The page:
SEOUL, AUG. 24 -- Dissident leaders made clear today that they will try to use the recent death of a young worker to increase pressure on the government, arguing that the apparent killing by police proves the nation's rulers are not committed to democratization.

A spokesman for the National Coalition for a Democratic Constitution, which organized the June protests that persuaded the government to agree to hold direct elections, said the group hopes to turn the worker's funeral into a national rally Wednesday.

"It's a sign that this government may not be able to change its behavior toward the democratic way," said dissident leader Rev. Park Hyung Kyu. "Their tendency to use violence, to use their power, cannot be changed."

Leaders of the political opposition made similar charges yesterday in an escalation of rhetoric on the case. The ruling party urged politicians not to exploit the death for partisan purposes.

It remained unclear, however, whether workers -- who have struck about 1,600 firms since July 1 -- will escalate their protests in response to the death.

Labor unrest throughout the country followed what has become the pattern: as dozens of strikes were settled, scores of new disputes began. Workers at the Lotte and Seoul Plaza hotels downton agreed to resume work, ending the occupation of their deluxe hotel lobbies.

But in Changwon, near Pusan in the southeast, at least 10 workers were injured in renewed labor violence when strikers at a machinery plant clashed with fellow workers opposed to the stoppage, Reuter reported.

Lee Sok Kyu, 21, was killed Saturday during a clash between riot police and locked-out workers from the Daewoo shipyard on the southern island of Koje. He is the first fatality in the labor unrest that has swirled through South Korea since the government agreed in June to hold elections later this year.

The cause of Lee's death has not been officially determined, but workers and doctors have said that fragments from a police-fired tear-gas grenade pierced his lung. An autopsy today showed Lee was killed by four fragments "of an unknown nature" in his lung, and the fragments were sent to a national laboratory for analysis.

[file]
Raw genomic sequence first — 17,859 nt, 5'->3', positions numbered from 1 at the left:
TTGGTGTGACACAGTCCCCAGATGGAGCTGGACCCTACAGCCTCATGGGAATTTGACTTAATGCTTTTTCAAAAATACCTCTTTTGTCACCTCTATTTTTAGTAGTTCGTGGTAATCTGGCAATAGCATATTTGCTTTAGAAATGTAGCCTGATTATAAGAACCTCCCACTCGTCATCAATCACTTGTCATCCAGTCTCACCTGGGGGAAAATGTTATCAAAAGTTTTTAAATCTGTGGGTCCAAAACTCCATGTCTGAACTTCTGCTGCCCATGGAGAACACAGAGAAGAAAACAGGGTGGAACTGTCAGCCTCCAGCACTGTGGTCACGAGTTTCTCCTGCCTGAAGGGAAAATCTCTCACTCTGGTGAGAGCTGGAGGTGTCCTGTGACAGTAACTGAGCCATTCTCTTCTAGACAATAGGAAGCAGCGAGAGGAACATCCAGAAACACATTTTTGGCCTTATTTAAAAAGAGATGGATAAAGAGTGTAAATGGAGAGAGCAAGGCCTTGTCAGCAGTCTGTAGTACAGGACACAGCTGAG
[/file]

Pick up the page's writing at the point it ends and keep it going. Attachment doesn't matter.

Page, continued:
Kim Young Sam, president of the opposition Reunificaion Democratic Party, called for an investigation into Lee's death and criticized the government for blocking the workers' demonstration.

Kim Dae Jung, the other chief opposition leader, criticized police for firing tear-gas grenades horizontally at demonstrators, instead of into the air.

The ruling Democratic Justice Party responded with expressions of regret and urged the Daewoo shipyard to "exert more positive efforts" to satisfy worker demands. The party also agreed to an opposition request to convene a National Assembly committee to look into labor unrest.

The Daewoo shipyard, with 15,000 workers, is South Korea's second largest, and is part of one of the nation's largest conglomerates. Workers there formed a union and began picketing for higher wages about two weeks ago.

The company suspended talks and shut the yard Friday, saying negotiations were proving fruitless. Angered workers took to the streets of Okpo on Saturday and clashed with police when demonstrators charged a hotel where the company president was staying.

"This guy dying obviously puts a completely different wrinkle on everything," a western diplomat said. "It raises the obvious comparisons with Lee Han Yol."

Lee Han Yol, a Yonsei University student, was killed by a police tear-gas grenade earlier this summer. His death became a rallying cry for students and his funeral turned into a rally for democracy that drew hundreds of thousands of people.